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See detailAgent-based Model of Initial Token Allocations: Evaluating Wealth Concentration in Fair Launches
Delgado Fernandez, Joaquin UL; Barbereau, Tom Josua UL; Papageorgiou, Orestis UL

E-print/Working paper (2022)

With advancements in distributed ledger technologies and smart contracts, tokenized voting rights gained prominence within Decentralized Finance (DeFi). Voting rights tokens (aka. governance tokens) are ... [more ▼]

With advancements in distributed ledger technologies and smart contracts, tokenized voting rights gained prominence within Decentralized Finance (DeFi). Voting rights tokens (aka. governance tokens) are fungible tokens that grant individual holders the right to vote upon the fate of a project. The motivation behind these tokens is to achieve decentral control. Because the initial allocations of these tokens is often un-democratic, the DeFi project Yearn Finance experimented with a fair launch allocation where no tokens are pre-mined and all participants have an equal opportunity to receive them. Regardless, research on voting rights tokens highlights the formation of oligarchies over time. The hypothesis is that the tokens' tradability is the cause of concentration. To examine this proposition, this paper uses an Agent-based Model to simulate and analyze the concentration of voting rights tokens post fair launch under different trading modalities. It serves to examine three distinct token allocation scenarios considered as fair. The results show that regardless of the allocation, concentration persistently occurs. It confirms the hypothesis that the disease is endogenous: the cause of concentration is the tokens tradablility. The findings inform theoretical understandings and practical implications for on-chain governance mediated by tokens. [less ▲]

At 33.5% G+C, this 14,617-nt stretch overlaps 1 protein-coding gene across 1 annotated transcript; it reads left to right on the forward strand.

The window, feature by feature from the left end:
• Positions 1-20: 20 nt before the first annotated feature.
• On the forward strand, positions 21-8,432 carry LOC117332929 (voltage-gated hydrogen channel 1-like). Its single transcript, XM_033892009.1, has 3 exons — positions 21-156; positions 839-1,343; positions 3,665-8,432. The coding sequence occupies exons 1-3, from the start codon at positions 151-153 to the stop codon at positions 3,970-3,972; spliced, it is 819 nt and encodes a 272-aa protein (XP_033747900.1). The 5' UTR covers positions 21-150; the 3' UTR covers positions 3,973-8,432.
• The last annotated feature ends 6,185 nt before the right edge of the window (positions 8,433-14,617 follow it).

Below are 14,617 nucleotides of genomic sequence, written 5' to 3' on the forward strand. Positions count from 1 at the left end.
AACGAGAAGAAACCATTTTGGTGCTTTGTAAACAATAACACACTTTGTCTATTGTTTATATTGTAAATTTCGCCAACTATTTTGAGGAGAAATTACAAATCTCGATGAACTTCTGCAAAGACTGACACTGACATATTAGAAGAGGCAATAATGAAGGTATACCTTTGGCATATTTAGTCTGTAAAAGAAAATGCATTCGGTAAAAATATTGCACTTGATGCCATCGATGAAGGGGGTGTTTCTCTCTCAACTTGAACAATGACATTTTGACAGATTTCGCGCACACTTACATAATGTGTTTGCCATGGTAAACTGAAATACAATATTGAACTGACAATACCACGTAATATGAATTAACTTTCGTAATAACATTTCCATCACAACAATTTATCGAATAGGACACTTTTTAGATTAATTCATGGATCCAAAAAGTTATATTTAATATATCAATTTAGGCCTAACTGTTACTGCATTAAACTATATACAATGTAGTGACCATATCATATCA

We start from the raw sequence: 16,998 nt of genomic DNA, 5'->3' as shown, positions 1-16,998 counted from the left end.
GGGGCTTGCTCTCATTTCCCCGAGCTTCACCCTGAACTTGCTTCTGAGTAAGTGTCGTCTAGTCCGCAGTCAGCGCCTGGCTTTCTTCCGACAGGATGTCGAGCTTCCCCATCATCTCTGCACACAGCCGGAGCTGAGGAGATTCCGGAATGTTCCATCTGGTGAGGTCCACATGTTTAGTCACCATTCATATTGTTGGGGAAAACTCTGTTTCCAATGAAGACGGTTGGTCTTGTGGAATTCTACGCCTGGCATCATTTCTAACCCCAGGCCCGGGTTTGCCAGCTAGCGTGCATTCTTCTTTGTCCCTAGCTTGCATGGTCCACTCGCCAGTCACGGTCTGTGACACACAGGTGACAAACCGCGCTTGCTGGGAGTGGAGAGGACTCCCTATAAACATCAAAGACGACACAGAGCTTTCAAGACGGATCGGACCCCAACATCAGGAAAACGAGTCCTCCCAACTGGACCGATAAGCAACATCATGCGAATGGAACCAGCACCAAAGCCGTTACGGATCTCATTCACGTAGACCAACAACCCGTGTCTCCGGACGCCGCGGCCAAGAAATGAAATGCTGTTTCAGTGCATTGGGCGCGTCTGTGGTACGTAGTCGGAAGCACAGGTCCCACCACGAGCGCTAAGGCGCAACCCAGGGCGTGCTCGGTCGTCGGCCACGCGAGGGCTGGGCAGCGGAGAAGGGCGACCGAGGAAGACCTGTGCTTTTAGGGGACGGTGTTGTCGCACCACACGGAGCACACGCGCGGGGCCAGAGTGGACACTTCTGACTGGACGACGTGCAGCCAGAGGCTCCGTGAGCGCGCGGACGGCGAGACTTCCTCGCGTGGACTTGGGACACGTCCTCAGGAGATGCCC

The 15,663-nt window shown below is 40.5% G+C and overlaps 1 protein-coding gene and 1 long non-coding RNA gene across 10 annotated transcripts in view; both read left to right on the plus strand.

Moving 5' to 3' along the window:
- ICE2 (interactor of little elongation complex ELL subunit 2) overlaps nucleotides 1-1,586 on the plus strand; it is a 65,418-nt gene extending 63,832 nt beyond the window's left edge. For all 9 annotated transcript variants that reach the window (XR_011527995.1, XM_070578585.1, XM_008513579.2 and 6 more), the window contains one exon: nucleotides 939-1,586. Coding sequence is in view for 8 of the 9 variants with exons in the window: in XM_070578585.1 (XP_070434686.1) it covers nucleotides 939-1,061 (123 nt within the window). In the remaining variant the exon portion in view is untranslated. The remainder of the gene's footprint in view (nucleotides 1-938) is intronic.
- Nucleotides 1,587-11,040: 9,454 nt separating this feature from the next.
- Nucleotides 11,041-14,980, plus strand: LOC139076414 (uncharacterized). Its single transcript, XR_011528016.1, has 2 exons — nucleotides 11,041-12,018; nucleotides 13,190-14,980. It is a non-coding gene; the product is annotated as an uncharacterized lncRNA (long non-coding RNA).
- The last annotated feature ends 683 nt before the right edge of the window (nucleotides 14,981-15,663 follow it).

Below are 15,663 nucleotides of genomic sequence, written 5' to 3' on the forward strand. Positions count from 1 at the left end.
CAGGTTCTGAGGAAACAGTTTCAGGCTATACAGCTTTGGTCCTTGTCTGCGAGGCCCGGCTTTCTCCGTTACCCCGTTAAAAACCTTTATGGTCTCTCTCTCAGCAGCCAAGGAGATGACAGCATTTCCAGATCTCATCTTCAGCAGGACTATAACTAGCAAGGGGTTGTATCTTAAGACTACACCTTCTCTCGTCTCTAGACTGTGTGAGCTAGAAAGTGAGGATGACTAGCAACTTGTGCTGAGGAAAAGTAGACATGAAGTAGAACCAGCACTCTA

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See detailDeFi, Not So Decentralized: The Measured Distribution of Voting Rights
Barbereau, Tom Josua UL; Smethurst, Reilly UL; Papageorgiou, Orestis UL et al

in Proceedings of the Hawaii International Conference on System Sciences 2022 (2022, January)

Bitcoin and Ethereum are frequently promoted as decentralized, but developers and academics question their actual decentralization. This motivates further experiments with public permissionless ... [more ▼]

Bitcoin and Ethereum are frequently promoted as decentralized, but developers and academics question their actual decentralization. This motivates further experiments with public permissionless blockchains to achieve decentralization along technical, economic, and political lines. The distribution of tokenized voting rights aims for political decentralization. Tokenized voting rights achieved notoriety within the nascent field of decentralized finance (DeFi) in 2020. As an alternative to centralized crypto-asset exchanges and lending platforms (owned by companies like Coinbase and Celsius), DeFi developers typically create non-custodial projects that are not majority-owned or managed by legal entities. Holders of tokenized voting rights can instead govern DeFi projects. To scrutinize DeFi’s distributed governance strategies, we conducted a multiple-case study of non-custodial, Ethereum-based DeFi projects: Uniswap, Maker, SushiSwap, Yearn Finance, and UMA. Our findings are novel and surprising: quantitative evaluations of DeFi’s distributed governance strategies reveal a failure to achieve political decentralization. [less ▲]